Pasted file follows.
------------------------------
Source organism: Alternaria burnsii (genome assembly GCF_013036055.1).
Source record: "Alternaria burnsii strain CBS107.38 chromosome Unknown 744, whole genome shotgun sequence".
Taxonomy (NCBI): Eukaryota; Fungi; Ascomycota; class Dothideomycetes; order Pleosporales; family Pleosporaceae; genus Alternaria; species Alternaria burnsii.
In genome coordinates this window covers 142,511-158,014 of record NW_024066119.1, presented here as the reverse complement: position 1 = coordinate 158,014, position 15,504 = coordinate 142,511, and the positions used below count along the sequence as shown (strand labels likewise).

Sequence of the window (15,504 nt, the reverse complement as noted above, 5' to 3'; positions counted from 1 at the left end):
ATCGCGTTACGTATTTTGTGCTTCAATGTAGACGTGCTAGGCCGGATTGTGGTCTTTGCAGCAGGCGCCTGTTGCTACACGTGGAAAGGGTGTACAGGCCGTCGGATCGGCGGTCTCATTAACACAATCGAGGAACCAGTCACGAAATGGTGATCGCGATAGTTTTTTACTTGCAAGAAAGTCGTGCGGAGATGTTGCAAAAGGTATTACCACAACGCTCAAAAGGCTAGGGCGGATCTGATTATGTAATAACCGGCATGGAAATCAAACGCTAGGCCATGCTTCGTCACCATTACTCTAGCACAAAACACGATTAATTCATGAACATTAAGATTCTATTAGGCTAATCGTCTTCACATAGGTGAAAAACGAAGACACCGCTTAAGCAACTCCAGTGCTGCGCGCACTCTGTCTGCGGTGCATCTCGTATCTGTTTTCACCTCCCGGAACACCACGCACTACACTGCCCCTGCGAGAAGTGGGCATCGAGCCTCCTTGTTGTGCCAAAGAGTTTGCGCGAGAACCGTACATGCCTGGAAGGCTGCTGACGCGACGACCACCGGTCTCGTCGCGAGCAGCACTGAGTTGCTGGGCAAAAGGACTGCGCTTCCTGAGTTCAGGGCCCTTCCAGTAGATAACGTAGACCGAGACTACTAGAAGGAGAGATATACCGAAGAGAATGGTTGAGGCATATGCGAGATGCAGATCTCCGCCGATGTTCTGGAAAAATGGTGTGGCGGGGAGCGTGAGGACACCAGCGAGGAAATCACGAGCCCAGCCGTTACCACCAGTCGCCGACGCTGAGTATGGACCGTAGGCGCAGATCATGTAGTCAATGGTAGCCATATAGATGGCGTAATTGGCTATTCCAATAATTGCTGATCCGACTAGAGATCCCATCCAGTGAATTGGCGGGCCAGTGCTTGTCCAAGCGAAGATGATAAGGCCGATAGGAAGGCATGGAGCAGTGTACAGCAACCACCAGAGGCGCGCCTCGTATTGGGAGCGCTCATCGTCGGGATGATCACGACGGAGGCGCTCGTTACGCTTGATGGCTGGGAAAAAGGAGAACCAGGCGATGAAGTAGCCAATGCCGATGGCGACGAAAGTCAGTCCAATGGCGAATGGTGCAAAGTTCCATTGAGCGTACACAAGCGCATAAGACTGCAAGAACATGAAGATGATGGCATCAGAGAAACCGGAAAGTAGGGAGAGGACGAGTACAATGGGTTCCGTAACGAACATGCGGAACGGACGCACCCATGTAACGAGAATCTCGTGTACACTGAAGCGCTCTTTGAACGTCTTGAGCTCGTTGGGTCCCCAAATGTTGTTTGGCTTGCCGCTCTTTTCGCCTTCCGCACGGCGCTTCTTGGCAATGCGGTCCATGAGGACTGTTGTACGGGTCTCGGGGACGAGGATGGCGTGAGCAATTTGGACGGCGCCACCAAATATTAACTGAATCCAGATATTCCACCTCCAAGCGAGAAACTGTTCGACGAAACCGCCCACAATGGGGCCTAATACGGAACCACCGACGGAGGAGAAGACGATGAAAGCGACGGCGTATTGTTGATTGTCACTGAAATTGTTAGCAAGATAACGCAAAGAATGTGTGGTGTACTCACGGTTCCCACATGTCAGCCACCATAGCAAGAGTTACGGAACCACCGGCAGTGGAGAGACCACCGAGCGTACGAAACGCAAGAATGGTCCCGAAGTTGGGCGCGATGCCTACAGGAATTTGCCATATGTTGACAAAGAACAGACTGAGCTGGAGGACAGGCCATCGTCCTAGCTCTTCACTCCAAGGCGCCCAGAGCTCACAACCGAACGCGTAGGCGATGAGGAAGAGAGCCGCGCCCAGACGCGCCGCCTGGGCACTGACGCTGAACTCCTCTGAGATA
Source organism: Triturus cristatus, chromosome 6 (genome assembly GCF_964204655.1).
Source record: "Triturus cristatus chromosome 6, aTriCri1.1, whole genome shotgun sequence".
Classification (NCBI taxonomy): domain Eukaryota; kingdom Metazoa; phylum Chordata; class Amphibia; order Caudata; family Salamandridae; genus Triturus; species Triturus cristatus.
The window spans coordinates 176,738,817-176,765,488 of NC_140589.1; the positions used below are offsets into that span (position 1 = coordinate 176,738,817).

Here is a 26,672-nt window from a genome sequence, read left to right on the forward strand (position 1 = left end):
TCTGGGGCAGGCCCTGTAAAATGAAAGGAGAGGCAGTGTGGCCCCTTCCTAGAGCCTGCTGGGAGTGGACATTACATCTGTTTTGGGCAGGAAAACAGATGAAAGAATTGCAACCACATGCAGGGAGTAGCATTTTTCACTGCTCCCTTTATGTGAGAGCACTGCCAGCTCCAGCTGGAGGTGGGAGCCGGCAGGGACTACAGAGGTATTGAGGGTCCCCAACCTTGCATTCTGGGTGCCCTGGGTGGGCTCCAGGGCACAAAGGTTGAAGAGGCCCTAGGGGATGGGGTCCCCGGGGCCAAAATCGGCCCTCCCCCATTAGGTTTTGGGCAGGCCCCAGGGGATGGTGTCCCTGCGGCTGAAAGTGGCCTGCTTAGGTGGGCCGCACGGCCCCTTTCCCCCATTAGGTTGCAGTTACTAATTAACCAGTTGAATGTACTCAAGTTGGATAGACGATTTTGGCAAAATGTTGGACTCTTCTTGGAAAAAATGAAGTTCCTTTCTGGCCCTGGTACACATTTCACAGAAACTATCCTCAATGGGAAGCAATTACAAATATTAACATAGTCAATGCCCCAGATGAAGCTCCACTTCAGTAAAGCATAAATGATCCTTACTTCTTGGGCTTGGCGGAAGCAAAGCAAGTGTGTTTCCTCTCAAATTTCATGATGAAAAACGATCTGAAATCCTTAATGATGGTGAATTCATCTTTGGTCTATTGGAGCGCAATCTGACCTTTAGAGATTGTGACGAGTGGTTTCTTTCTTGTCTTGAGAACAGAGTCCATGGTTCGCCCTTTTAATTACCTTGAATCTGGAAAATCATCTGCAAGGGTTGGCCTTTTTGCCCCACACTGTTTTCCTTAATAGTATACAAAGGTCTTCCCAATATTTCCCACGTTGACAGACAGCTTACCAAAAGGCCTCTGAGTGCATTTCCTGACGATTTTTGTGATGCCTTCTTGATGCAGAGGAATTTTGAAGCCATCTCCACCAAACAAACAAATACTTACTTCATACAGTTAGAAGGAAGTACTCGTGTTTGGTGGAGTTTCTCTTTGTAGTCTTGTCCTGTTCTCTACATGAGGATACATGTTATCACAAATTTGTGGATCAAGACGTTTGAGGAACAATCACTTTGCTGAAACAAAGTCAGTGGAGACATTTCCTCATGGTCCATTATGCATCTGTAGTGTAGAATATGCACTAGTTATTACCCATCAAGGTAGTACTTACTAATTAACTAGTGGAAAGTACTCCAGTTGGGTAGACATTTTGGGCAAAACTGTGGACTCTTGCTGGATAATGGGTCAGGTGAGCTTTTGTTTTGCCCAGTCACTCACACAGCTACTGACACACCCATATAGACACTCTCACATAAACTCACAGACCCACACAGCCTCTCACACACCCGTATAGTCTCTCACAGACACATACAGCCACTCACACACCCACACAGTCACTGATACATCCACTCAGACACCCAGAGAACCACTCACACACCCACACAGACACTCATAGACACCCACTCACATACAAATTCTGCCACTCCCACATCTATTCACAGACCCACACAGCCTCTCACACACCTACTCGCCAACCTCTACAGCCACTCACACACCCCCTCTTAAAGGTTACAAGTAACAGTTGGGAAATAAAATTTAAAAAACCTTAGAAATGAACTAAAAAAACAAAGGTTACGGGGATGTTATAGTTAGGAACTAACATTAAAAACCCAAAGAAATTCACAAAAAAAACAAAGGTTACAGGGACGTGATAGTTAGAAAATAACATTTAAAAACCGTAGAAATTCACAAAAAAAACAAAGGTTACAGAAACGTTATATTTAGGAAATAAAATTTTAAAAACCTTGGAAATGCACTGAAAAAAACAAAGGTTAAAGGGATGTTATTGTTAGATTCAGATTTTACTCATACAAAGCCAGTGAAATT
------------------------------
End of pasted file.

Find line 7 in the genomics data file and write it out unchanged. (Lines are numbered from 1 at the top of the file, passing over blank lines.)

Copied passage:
Source organism: Triturus cristatus, chromosome 6 (genome assembly GCF_964204655.1).